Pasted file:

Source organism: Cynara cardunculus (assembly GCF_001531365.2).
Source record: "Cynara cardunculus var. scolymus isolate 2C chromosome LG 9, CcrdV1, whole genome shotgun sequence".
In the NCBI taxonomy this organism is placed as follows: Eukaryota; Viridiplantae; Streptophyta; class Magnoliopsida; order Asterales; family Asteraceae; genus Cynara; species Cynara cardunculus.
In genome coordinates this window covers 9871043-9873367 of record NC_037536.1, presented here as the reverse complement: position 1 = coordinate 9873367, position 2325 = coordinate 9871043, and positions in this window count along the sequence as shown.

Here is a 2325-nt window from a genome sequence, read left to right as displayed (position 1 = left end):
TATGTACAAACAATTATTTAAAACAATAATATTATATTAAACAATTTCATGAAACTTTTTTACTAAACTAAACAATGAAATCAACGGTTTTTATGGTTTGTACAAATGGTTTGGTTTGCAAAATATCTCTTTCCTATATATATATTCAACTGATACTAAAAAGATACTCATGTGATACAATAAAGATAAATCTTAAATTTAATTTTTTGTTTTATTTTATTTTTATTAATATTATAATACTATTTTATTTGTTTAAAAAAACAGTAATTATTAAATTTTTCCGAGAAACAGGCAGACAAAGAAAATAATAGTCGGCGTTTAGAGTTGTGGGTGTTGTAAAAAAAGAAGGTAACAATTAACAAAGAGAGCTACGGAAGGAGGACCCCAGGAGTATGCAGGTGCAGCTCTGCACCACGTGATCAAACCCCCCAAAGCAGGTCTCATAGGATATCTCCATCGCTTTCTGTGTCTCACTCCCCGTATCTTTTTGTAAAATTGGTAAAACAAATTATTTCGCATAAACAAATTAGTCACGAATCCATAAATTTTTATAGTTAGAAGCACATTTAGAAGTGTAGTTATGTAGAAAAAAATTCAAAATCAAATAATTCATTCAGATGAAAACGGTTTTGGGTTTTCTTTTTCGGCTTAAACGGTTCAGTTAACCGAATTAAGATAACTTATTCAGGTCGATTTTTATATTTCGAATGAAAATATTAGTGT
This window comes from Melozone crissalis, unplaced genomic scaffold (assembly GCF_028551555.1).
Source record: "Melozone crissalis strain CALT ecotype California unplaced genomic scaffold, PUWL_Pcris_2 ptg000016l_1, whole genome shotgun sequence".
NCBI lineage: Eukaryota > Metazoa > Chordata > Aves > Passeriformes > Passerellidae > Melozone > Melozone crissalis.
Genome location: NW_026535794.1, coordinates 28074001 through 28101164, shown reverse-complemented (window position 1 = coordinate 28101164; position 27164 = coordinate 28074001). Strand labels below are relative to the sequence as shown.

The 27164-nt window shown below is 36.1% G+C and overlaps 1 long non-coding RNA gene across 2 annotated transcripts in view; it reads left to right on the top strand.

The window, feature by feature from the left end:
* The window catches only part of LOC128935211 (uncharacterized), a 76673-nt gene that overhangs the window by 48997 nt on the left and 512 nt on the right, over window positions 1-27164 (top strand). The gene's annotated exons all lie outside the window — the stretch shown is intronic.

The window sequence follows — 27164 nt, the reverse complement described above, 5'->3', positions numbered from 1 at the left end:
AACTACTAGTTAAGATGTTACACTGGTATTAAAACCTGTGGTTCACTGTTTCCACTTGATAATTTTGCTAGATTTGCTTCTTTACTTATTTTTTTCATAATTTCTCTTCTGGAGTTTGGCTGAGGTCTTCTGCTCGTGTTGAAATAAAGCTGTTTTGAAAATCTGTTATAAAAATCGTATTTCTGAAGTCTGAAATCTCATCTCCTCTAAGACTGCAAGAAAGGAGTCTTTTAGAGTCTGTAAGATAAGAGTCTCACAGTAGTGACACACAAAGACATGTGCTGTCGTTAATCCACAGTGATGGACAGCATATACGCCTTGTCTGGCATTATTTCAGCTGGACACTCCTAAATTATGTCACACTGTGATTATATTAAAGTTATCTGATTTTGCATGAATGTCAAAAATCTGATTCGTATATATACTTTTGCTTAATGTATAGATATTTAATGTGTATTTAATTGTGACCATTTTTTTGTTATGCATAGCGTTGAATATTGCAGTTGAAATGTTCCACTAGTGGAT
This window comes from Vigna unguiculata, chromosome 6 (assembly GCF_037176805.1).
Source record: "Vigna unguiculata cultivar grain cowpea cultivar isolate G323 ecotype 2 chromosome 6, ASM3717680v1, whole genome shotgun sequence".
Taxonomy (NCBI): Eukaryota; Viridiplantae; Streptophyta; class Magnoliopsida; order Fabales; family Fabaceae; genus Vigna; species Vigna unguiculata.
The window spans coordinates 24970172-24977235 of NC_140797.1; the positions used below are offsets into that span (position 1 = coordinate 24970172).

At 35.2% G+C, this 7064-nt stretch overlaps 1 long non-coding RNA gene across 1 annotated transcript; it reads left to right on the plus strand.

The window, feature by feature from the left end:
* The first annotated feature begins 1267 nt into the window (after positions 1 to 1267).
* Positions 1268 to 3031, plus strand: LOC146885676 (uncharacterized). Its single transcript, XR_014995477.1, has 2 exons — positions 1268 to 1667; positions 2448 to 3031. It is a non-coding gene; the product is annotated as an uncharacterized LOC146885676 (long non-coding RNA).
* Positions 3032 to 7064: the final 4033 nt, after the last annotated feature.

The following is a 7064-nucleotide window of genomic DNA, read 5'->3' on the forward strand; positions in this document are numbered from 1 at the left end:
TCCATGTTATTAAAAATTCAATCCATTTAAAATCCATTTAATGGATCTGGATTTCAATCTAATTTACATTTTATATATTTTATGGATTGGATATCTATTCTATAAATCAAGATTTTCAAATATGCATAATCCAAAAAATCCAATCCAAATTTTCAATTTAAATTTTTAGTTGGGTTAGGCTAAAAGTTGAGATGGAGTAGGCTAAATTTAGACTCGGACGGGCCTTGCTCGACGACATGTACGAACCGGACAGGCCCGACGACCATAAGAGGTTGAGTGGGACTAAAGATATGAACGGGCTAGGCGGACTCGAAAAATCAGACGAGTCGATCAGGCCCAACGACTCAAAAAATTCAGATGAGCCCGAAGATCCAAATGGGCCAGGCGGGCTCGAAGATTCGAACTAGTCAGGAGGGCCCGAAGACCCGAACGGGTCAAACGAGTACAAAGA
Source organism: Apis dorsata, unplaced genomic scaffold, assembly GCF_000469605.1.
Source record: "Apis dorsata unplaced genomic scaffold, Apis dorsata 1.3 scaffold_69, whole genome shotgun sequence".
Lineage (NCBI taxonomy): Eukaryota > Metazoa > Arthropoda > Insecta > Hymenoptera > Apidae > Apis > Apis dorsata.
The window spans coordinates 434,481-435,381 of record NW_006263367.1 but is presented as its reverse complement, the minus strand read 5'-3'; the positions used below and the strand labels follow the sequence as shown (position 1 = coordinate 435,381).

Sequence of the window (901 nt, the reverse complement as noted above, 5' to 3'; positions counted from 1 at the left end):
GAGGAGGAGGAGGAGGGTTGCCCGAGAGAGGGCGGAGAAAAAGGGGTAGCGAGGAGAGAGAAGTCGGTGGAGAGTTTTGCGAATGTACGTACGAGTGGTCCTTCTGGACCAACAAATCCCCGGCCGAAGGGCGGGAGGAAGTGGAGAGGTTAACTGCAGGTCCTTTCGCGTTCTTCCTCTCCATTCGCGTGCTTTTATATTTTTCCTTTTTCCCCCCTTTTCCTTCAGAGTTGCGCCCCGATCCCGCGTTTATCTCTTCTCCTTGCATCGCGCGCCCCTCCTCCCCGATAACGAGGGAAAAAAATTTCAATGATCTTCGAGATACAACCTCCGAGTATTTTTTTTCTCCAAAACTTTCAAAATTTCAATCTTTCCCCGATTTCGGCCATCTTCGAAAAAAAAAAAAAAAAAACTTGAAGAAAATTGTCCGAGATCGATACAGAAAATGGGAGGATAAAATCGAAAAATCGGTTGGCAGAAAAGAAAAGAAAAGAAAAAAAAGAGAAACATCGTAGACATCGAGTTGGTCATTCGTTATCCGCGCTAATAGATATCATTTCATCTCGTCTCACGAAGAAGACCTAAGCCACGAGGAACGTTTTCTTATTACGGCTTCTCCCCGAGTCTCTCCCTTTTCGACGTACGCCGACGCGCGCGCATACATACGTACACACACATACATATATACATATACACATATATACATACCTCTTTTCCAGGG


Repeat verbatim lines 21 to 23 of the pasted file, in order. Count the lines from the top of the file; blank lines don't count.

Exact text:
The window, feature by feature from the left end:
* The first annotated feature begins 1267 nt into the window (after positions 1 to 1267).
* Positions 1268 to 3031, plus strand: LOC146885676 (uncharacterized). Its single transcript, XR_014995477.1, has 2 exons — positions 1268 to 1667; positions 2448 to 3031. It is a non-coding gene; the product is annotated as an uncharacterized LOC146885676 (long non-coding RNA).